Demystifying business in China
TEXT OF INTERVIEW
Kai Ryssdal: The American Secretary of the Treasury's not the only person who's ever gone to China and had things not quite work out for him. Hank Paulson is just the latests in long line of Westerners who've run into trouble there. It's been happening for decades — not only government officials, but businessmen, too. And journalists.
Marketplace's Scott Tong is back home from Shanghai for a break. We thought we'd bring him in and talk about perceptions people might have versus his reality. Hi, Scott.
Scott Tong: Hey Kai, how are you?
Ryssdal: I'm all right. So, you know, six months ago, we sent you over to China, and we said start yourself up what is basically a business, the Marketplace bureau over there. It's an experience a lot of entrepreneurs have had, a lot of executives, a lot of businesses. Relate your experience to their's for me and talk about some of the big surprises you think businesses face when they go over there.
Tong: Well, the first thing I thought when I went to China was Beijing is where the leaders are sittin' there in the bat cave, kind of running the country. And the whole country runs really efficiently because of that. Well, what I found out after covering just a few stories is the central government doesn't have the power that it needs. So many conversations end up in corruption at the local level, it's stopping the central government from doing the things they want to do. And they're trying to
reshape this economy, move up the value chain as the economists put it, but it's really hard when it's so decentralized and hard to control what happens in these far-flung provinces.
Ryssdal: You know, when businesses go over there, they worry, obviously, about a lot of things. One of the big ones is getting fundamentally ripped off — that their intellectual property, whether it's, you know, a DVD or architectural designs, simply will just be taken from them. Do you find that to be the big issue?
Tong: That is a giant issue in China, whenever a company decides whether China is worth it for them. But one business organization has found that the bigger problem is HR issues.
Ryssdal: Human resources.
Tong: Human resources. It's hard to think of China running out of workers, right? A billion three, and they don't have enough workers. But so many multinationals are going into cities like Shanghai and Beijing, and they need experienced, white-collar types with management skills. And the universities are cranking them out at a certain pace. But so many multinational companies are going there in a hurry and demanding them that they're all chasing after the same small group of people.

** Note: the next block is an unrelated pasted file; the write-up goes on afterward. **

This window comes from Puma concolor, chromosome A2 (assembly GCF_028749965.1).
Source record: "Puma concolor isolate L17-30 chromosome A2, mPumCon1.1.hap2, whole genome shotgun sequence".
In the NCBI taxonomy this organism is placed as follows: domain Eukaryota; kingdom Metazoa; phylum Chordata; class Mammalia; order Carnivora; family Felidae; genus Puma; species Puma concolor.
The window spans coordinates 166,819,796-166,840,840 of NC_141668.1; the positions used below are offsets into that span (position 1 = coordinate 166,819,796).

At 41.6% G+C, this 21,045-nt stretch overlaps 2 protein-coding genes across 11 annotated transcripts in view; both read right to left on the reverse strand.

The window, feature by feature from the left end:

Ryssdal: Let me bring this back to the headlines and talk about the thing that's been big in this country — the poison pet food, the poison toothpaste. Do you think the Chinese government realizes the looming catastrophe that it has on its hands if it doesn't quickly — and to the satisfaction of the American consumer — deal with these problems?
Tong: I think the government has an idea of what's at stake here. They know that the "Made in China" label is at stake here. What China's trying to do is to move up into more profitable sectors, and they can't do that if consumers worry about everything that's made in China. They know the Olympics are coming up next summer, and that is gonna be the showcase. They want to show the world they can make auto parts, that they can make laptops, and all these great things that China is able to do.
The problem is the public relations side of this. When the product safety story first came out, there were kind of denials, and a lot of this was perceived as a PR problem. And then over time, China started doing what a lot of peer professionals say was a good thing — they started saying "We have this problem," kind of moving in the right direction, having a lot of press conferences of how they were gonna fix the problem.
But there's a sense that there's not a broader infrastructure for that. You know, the leaders in Beijing are paying Western public relations firms to help them get their message out in Beijing. But in Washington, they pay pennies for lobbying and PR. So a lot of people say they need to spend a whole lot more money in Washington in order to get their message out the right way. And there's a lot of good news about China that isn't getting out.
Ryssdal: Scott Tong runs our bureau over there in Shanghai. It's our own little Marketplace business there in Shanghai. Scott, thanks a lot.
Tong: All right, Kai. Good to see you.